According to www . motorcraft . com ( no spaces ) unless the engine compartment decal shows different The point gap is .027 inch The point dwell is 35 to 40 and The ignition timing is 6 degrees BTDC for 200 cubic inch ( 3.3 liter ) straight 6 cylinder engine
You're talking about the the marks on the timing gears Right? Because the timing gears have little marks on them. The top gear should have the mark at the 6 o'clock point(down on the bottom), and the smaller lower gear at the 12 o'clock position(up to the top). And these two marks should be lined up with each other.
You can go to Autozone.com and ask for the timing marks for a 2.4 on the search bar. One thing, be carfuel because the Eclips has a 2.4 and the marks are different, the Eclips camshaft points to the top and the Galant point to the back.
Connect the positive and negative cables on the timing gun to the corresponding posts on the battery (will be marked with + and - signs) connect the sensor on the timing gun to plug wire #1. any where on the wire will do, it is just an external clamp that will read through the cable's sheathing. First locate three sequential marks on the crank pulley (found on the front of the block.) you will also see a pointed tab hanging over the crank pulley. Point your timing gun at the tab and pull while the car is running (let the engine reach proper temperature before timing) The middle of the three marks on the crank pulley should line up with the pointed tab every time the light flashes.
assuming youre replacing the timing chain. the cam and crank sprocket marks are to point directly towards each other.
It depends on the kind of engine you have (V6 vs I4). On I4 there 3 marks have to be aligned. One is on the crankshaft pulley and it corresponds to top dead point and two are other are behind the camshaft gears. When all of them are aligned properly you should have see two marks through holes of camshaft gears plus the crankshaft pulley must be at the top dead point (or what ever it's called).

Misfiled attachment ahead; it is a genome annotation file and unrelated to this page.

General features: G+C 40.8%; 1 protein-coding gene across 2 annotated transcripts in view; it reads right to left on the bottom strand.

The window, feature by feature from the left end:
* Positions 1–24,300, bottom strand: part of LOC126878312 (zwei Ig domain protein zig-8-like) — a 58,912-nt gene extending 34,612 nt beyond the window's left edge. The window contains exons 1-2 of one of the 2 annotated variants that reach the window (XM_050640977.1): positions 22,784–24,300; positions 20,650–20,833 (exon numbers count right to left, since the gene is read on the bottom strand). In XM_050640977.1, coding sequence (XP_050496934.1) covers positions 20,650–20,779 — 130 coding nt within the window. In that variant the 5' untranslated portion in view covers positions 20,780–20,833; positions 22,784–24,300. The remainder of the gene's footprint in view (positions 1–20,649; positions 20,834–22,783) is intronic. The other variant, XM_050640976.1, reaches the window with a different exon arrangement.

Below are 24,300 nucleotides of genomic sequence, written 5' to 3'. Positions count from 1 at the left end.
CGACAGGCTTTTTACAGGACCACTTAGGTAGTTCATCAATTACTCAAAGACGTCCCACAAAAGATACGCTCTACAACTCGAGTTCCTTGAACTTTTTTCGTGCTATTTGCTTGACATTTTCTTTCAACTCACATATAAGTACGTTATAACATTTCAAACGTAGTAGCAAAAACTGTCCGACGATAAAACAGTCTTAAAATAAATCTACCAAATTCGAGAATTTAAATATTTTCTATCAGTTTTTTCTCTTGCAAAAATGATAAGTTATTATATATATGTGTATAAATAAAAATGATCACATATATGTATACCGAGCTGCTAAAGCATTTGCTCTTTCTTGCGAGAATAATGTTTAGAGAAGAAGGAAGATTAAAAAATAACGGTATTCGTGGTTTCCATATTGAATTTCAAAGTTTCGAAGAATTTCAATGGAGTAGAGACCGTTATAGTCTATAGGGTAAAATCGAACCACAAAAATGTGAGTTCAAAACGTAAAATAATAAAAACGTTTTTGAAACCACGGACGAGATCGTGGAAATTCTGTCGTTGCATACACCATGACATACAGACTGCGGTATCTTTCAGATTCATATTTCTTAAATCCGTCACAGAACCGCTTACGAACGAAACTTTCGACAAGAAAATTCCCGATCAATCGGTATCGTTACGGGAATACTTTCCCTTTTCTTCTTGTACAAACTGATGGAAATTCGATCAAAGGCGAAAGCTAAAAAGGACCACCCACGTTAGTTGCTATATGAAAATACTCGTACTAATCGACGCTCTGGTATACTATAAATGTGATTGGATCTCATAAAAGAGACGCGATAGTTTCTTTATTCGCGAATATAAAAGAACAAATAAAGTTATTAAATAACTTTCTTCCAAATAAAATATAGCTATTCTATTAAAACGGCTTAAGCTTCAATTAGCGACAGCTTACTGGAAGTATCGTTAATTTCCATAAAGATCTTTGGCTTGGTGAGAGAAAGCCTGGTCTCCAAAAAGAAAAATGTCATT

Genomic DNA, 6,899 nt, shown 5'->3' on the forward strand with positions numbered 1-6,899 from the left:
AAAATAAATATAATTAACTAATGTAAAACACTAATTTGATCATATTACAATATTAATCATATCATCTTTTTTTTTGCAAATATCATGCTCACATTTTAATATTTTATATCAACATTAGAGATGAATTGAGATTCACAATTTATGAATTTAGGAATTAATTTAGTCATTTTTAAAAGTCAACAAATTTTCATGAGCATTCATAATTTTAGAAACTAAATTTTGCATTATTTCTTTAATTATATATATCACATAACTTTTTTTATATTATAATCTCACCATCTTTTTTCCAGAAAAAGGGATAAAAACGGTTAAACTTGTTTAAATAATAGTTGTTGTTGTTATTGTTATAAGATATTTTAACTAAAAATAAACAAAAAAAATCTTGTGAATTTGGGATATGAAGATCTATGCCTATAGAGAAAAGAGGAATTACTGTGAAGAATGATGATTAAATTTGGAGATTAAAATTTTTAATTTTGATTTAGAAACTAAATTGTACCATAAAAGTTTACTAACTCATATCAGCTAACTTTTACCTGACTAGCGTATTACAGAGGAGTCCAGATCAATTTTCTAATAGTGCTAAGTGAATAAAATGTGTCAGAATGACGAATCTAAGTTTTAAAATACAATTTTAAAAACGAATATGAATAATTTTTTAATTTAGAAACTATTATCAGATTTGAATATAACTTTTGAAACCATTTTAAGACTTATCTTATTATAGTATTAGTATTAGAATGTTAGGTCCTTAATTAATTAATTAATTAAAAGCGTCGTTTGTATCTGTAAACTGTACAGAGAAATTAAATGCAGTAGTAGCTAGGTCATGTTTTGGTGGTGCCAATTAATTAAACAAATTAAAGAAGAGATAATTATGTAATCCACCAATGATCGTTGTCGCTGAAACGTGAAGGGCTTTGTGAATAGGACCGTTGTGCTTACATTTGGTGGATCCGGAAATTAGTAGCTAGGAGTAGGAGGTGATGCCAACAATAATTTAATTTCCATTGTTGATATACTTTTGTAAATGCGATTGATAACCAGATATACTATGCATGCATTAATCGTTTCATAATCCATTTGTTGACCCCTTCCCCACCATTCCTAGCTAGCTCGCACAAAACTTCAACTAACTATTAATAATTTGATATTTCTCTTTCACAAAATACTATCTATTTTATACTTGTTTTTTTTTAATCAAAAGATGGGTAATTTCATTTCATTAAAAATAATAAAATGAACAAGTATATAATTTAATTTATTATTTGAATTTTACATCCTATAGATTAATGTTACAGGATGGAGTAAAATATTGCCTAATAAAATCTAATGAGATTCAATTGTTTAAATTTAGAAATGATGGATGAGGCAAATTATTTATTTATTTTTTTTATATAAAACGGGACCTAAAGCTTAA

yes,timing gear inside motor.
A striaght line drawn through the cente line of the camshaft and the crankshaft should line up the cam sprocket time hole (pointing down) the upper and lower marks on the chain damper and the crank sprocket time mark (pointing up). Simple, right?
on the balencer there is a timing mark and om the motor theres a tab there is also a mark on the cam gear, when lined up, both marks on the crank gear and cam gear point up.
The crank shaft timing gear and the camshaft timing gears have marks on them. These marks are lined up so the crank gear is on top and the cam gear is on the bottom. when a straight edge when placed through the center line of the crankshaft and camshaft and lined up with the marks on the gears, the timing is correct. this is the procedure that I found in a old maintenance book for the GMC 305 V6 engine. I found that when you line up the timing marks this way that you are actually 180 degrees out ( number one is on the exhaust stroke) so your distributor will be pointing at cylinder #4. roll the engine around 180 degrees from this point( if looking at the timing chain the cam mark will be on top and the crank mark will be on top and they will both line up with a straight edge through the center-line of both shafts) and make sure that the distributor is actually pointing at number one. I do not know why the book does not have you line up the timing marks so you are on top dead center compression but it is easier to line them up the way the book says.